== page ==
• The ever fascinating saga of Frank and Jesse James gets another treatment and a good one in Frank&Jesse starring Bill Paxton and Rob Lowe as the James Brothers.

    I've seen and reviewed now three films about the James brothers and their gang, Jesse James, The Assassination of Jesse James by the Coward Robert Ford, and now Frank&Jesse. It's interesting to me how similar the characters are in all the films.

    Jesse is the hardened bitter outlaw who may have started with justifiable reasons on his outlaw career, but has taken to the criminal life and likes it. And it brings out the bad points of his character as well. Whether played by Tyrone Power, Brad Pitt, or Rob Lowe, Jesse is given the same interpretation.

    As is Frank the charmer of the two brothers. Whether laconic charming like Henry Fonda or pretty garrulous as Bill Paxton does him, he's apparently the public relations man for the gang.

    The characters of the Younger Brothers are brought in here as well with country singer Randy Travis giving an outstanding portrayal of Cole Younger. In real life Younger like Frank James lived to a ripe old age way after the action in this film.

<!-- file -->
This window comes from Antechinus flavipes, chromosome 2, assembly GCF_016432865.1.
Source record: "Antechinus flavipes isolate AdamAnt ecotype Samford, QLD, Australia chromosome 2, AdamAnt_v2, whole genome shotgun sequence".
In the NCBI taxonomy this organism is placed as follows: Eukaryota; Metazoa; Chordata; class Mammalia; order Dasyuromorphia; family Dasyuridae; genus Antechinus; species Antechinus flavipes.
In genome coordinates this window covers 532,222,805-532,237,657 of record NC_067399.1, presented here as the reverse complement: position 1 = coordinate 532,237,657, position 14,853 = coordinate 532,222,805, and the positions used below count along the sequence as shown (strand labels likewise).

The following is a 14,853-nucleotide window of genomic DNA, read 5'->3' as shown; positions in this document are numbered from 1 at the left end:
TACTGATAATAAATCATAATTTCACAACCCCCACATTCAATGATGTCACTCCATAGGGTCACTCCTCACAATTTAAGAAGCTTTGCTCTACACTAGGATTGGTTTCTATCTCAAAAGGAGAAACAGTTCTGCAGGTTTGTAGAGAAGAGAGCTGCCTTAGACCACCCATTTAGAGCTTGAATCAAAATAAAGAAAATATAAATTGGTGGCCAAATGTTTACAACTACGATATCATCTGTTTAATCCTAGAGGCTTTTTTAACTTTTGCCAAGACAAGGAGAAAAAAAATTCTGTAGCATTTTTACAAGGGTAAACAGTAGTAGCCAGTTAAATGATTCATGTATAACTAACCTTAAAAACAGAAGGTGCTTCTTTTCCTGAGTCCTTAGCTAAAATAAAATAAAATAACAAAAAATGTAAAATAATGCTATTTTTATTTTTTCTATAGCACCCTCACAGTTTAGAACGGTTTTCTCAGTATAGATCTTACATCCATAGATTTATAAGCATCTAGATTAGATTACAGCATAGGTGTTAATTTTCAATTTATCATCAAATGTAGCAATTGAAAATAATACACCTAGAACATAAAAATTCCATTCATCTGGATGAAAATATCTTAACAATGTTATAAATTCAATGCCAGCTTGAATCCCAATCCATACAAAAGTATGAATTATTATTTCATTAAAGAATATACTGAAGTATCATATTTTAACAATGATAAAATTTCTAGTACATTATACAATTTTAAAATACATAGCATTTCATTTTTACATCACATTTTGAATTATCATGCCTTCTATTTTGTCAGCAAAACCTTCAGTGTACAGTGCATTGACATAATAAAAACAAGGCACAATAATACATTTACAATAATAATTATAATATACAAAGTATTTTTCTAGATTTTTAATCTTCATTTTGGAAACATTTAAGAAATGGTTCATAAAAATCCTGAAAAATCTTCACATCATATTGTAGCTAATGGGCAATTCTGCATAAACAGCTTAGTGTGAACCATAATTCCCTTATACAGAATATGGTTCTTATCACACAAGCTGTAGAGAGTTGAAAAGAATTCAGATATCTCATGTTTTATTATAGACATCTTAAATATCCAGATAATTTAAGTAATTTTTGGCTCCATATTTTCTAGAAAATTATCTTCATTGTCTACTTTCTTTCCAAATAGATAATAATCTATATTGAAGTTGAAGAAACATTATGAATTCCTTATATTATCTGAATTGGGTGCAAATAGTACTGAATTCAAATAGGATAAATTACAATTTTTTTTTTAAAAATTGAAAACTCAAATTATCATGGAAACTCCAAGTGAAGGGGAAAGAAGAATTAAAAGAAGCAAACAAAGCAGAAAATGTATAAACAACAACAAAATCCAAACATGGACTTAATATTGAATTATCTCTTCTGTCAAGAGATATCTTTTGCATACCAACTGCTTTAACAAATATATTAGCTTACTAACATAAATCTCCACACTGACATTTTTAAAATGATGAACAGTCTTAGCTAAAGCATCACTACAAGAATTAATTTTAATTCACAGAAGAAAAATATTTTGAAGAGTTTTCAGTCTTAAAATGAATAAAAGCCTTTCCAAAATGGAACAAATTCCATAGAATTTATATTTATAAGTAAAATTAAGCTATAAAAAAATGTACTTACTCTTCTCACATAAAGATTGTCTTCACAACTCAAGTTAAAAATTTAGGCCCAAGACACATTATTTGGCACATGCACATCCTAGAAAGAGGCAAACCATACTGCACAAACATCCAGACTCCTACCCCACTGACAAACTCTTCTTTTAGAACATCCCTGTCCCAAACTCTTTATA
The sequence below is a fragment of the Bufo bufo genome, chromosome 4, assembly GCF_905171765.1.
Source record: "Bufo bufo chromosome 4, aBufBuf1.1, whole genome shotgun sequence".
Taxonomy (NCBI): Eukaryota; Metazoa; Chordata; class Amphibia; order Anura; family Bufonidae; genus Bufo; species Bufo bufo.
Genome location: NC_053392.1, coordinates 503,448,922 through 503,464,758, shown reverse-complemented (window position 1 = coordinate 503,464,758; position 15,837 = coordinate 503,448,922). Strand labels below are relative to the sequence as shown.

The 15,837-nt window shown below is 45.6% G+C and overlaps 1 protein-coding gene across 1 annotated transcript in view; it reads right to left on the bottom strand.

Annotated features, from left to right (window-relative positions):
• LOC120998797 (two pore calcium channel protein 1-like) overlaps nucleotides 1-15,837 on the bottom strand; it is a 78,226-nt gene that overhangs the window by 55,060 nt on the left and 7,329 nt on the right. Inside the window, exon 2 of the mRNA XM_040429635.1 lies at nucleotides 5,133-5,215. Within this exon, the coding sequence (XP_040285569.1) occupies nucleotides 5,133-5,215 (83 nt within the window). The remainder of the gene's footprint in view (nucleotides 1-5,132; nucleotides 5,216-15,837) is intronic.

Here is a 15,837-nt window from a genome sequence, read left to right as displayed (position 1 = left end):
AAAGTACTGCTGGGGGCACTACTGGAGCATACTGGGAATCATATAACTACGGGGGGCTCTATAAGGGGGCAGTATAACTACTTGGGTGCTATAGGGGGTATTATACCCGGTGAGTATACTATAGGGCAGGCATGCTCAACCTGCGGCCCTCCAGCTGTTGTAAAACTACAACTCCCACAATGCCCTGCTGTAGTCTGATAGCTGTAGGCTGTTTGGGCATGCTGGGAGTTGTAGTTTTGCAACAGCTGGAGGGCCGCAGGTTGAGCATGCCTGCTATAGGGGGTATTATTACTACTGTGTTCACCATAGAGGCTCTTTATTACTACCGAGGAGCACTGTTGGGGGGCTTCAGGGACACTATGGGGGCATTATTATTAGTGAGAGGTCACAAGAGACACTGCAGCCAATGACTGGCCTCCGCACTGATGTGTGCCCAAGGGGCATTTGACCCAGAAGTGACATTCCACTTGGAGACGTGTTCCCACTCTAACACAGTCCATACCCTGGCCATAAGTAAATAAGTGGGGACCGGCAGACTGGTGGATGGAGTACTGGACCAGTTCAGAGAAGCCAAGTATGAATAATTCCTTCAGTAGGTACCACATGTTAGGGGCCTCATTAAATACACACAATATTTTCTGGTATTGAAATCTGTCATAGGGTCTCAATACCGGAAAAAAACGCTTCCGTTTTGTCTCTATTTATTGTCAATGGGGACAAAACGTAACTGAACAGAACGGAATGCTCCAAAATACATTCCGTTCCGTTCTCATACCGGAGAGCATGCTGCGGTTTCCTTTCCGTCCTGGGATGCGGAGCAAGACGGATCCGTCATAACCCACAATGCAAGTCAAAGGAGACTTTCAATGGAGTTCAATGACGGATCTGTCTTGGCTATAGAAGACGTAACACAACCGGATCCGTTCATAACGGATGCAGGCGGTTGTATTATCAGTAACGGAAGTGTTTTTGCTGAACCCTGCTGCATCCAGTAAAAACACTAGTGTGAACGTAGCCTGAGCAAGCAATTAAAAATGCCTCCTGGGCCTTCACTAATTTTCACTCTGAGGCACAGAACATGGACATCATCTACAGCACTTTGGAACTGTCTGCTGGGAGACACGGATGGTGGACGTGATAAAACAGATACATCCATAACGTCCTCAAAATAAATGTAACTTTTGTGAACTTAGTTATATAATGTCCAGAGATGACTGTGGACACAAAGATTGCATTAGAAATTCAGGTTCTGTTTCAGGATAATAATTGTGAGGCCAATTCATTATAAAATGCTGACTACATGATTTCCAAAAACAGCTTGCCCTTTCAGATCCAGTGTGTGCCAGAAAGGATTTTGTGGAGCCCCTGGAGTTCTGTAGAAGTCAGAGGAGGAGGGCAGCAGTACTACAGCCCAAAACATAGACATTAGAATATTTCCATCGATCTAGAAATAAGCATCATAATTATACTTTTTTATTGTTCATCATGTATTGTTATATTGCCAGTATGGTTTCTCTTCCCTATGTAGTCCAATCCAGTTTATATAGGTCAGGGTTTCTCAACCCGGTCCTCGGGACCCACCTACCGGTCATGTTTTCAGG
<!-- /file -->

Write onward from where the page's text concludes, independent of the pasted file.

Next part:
Jesse is the king of outlaws, his reputation against fighting the railroads has made him notorious enough for Allan Pinkerton to be employed to take him down. Jesse is a wily one and after Pinkerton's nephew Tom Chick is killed in an attempt to arrest Jesse, it becomes a personal crusade for Pinkerton.

    As much as I liked the rest of the cast, the best in the film is William Atherton as the dedicated Allan Pinkerton. He's determined to use any means to bring Jesse and the gang and I do mean ANY.

    The wives have their moments also with Dana Wheeler-Nicholson as Frank's wife Annie and Maris Pitillo as Jesse's wife Zee. Pitillo's performance is hardly like the one by Nancy Kelly in the 20th Century Fox classic. She saves Jesse's bacon on one memorable occasion in the film.

    Frank&Jesse is one very good western which should have received a lot more attention than it did.